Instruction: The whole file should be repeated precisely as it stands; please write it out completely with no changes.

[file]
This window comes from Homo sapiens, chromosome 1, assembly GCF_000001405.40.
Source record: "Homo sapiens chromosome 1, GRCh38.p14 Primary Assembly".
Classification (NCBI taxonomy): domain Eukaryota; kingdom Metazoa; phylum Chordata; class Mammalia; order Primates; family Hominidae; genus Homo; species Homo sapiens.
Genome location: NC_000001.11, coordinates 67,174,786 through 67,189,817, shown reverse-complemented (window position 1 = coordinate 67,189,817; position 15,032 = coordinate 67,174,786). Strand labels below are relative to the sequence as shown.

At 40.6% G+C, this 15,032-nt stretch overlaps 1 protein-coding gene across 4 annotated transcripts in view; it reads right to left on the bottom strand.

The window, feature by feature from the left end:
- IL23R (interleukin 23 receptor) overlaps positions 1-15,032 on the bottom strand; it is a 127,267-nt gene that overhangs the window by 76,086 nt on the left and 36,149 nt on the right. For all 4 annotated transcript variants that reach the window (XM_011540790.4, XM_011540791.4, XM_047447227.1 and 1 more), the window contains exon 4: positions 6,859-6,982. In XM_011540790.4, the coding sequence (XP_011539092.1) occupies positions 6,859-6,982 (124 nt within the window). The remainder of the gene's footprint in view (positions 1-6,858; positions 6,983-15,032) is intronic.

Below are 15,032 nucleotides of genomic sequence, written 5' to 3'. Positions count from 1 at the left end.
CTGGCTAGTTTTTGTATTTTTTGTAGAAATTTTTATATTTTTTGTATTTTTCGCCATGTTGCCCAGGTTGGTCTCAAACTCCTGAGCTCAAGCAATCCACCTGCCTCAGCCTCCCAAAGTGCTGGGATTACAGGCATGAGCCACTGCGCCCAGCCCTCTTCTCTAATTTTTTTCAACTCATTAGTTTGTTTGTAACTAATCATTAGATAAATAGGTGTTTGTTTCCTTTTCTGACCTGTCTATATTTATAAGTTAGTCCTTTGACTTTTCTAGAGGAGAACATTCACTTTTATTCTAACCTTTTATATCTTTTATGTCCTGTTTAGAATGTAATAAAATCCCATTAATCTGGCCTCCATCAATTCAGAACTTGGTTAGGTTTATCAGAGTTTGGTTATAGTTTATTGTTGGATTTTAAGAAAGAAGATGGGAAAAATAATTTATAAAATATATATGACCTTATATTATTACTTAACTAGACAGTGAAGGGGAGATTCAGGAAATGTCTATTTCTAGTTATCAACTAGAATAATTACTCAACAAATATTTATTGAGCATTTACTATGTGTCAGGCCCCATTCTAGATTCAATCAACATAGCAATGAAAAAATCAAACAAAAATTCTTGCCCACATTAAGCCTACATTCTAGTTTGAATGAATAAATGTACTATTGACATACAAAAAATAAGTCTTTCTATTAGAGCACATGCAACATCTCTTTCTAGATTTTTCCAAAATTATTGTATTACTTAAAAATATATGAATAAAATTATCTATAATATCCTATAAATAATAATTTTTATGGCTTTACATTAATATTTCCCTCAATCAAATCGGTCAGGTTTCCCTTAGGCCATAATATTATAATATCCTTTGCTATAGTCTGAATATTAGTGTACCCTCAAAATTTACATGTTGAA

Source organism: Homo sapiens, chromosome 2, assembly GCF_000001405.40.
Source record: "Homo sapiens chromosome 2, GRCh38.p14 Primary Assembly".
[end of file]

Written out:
This window comes from Homo sapiens, chromosome 1, assembly GCF_000001405.40.
Source record: "Homo sapiens chromosome 1, GRCh38.p14 Primary Assembly".
Classification (NCBI taxonomy): domain Eukaryota; kingdom Metazoa; phylum Chordata; class Mammalia; order Primates; family Hominidae; genus Homo; species Homo sapiens.
Genome location: NC_000001.11, coordinates 67,174,786 through 67,189,817, shown reverse-complemented (window position 1 = coordinate 67,189,817; position 15,032 = coordinate 67,174,786). Strand labels below are relative to the sequence as shown.

At 40.6% G+C, this 15,032-nt stretch overlaps 1 protein-coding gene across 4 annotated transcripts in view; it reads right to left on the bottom strand.

The window, feature by feature from the left end:
- IL23R (interleukin 23 receptor) overlaps positions 1-15,032 on the bottom strand; it is a 127,267-nt gene that overhangs the window by 76,086 nt on the left and 36,149 nt on the right. For all 4 annotated transcript variants that reach the window (XM_011540790.4, XM_011540791.4, XM_047447227.1 and 1 more), the window contains exon 4: positions 6,859-6,982. In XM_011540790.4, the coding sequence (XP_011539092.1) occupies positions 6,859-6,982 (124 nt within the window). The remainder of the gene's footprint in view (positions 1-6,858; positions 6,983-15,032) is intronic.

Below are 15,032 nucleotides of genomic sequence, written 5' to 3'. Positions count from 1 at the left end.
CTGGCTAGTTTTTGTATTTTTTGTAGAAATTTTTATATTTTTTGTATTTTTCGCCATGTTGCCCAGGTTGGTCTCAAACTCCTGAGCTCAAGCAATCCACCTGCCTCAGCCTCCCAAAGTGCTGGGATTACAGGCATGAGCCACTGCGCCCAGCCCTCTTCTCTAATTTTTTTCAACTCATTAGTTTGTTTGTAACTAATCATTAGATAAATAGGTGTTTGTTTCCTTTTCTGACCTGTCTATATTTATAAGTTAGTCCTTTGACTTTTCTAGAGGAGAACATTCACTTTTATTCTAACCTTTTATATCTTTTATGTCCTGTTTAGAATGTAATAAAATCCCATTAATCTGGCCTCCATCAATTCAGAACTTGGTTAGGTTTATCAGAGTTTGGTTATAGTTTATTGTTGGATTTTAAGAAAGAAGATGGGAAAAATAATTTATAAAATATATATGACCTTATATTATTACTTAACTAGACAGTGAAGGGGAGATTCAGGAAATGTCTATTTCTAGTTATCAACTAGAATAATTACTCAACAAATATTTATTGAGCATTTACTATGTGTCAGGCCCCATTCTAGATTCAATCAACATAGCAATGAAAAAATCAAACAAAAATTCTTGCCCACATTAAGCCTACATTCTAGTTTGAATGAATAAATGTACTATTGACATACAAAAAATAAGTCTTTCTATTAGAGCACATGCAACATCTCTTTCTAGATTTTTCCAAAATTATTGTATTACTTAAAAATATATGAATAAAATTATCTATAATATCCTATAAATAATAATTTTTATGGCTTTACATTAATATTTCCCTCAATCAAATCGGTCAGGTTTCCCTTAGGCCATAATATTATAATATCCTTTGCTATAGTCTGAATATTAGTGTACCCTCAAAATTTACATGTTGAA

Source organism: Homo sapiens, chromosome 2, assembly GCF_000001405.40.
Source record: "Homo sapiens chromosome 2, GRCh38.p14 Primary Assembly".